One of the most popular known averaging type exposure meters for evaluating scene brightnesses to predict and/or control photographic exposures is the unicell photometer. Typical examples of such unicell photometers for exposure control purposes are shown and described in U.S. Pat. No. 4,040,751 issued to Philip G. Baker, et al., on Aug. 9, 1977, entitled "Unicell Photometer Device"; U.S. Pat. No. 4,102,581 issued to William T. Plummer on July 25, 1978, and entitled "Unicell Photoelectric Photometer"; and U.S. Pat. No. 4,105,300 also issued to William T. Plummer, Aug. 8, 1978, and entitled "Defocused Unicell Photometer with Aspheric Zone".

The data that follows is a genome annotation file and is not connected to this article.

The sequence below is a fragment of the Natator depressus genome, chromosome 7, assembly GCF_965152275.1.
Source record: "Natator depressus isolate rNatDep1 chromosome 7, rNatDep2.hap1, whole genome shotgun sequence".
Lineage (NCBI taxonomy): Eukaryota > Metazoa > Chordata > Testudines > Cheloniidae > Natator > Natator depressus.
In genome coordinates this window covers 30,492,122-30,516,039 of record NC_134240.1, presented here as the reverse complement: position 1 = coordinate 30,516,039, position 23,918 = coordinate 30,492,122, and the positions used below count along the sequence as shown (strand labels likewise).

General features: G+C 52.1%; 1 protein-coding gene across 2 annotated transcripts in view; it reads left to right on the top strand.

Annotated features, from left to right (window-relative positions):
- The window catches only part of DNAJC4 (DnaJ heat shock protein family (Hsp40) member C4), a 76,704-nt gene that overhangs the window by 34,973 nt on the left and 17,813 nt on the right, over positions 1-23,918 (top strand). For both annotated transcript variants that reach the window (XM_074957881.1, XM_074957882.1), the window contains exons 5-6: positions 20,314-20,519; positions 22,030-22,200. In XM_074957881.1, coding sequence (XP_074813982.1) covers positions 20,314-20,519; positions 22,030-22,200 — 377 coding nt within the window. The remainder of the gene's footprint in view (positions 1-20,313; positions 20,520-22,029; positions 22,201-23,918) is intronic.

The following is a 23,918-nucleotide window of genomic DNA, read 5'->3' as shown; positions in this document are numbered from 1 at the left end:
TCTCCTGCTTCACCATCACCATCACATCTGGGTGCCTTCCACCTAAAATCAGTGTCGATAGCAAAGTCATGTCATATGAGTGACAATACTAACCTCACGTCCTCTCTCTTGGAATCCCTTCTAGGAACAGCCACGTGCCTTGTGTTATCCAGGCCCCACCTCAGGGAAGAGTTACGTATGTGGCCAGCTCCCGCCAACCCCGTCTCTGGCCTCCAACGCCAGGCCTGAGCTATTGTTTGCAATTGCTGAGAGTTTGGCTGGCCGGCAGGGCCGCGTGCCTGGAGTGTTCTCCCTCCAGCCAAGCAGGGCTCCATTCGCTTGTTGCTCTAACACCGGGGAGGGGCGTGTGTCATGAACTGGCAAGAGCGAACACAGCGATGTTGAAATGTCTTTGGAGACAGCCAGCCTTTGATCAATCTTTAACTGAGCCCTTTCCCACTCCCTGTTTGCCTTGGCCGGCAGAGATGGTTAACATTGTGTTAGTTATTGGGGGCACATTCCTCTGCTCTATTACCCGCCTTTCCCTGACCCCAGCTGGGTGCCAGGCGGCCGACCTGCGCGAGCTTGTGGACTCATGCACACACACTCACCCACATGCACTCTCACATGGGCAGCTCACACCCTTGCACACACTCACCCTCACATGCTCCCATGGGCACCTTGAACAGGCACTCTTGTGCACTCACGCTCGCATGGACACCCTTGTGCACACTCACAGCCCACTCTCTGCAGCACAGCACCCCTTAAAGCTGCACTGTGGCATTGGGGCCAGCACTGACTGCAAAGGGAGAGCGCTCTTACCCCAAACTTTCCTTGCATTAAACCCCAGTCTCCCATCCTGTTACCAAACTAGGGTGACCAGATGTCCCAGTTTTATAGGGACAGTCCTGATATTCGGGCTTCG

The disclosures in the aforementioned patents indicate that it is desirable for such unicell photometers to have a nearly precisely photometric response whose spectral sensitivity is substantially identical to the photopic visual response curve of a standard photometric observer according to the Commission Internationale de l'Eclairage, CIE. This is achieved by altering the spectral response characteristics of the photodetector of these photometers, which is preferably a silicon photodiode, through the use of well-known commercially available light attenuating filters that remove most of the light in the IR region of the spectrum from 700 to 1200 nanometers. Thus, these photometers prevent near IR light which is present in the photographic scene from reaching the photometer system of the camera so that the spectral response of the photometer system closely matches that of the photographic film which also is typically sensitive to only light in the visible region of the spectrum. Thus in photographic systems which utilize these types of photometers, the spectral response characteristics of the observer, the photometer and the film are substantially identical.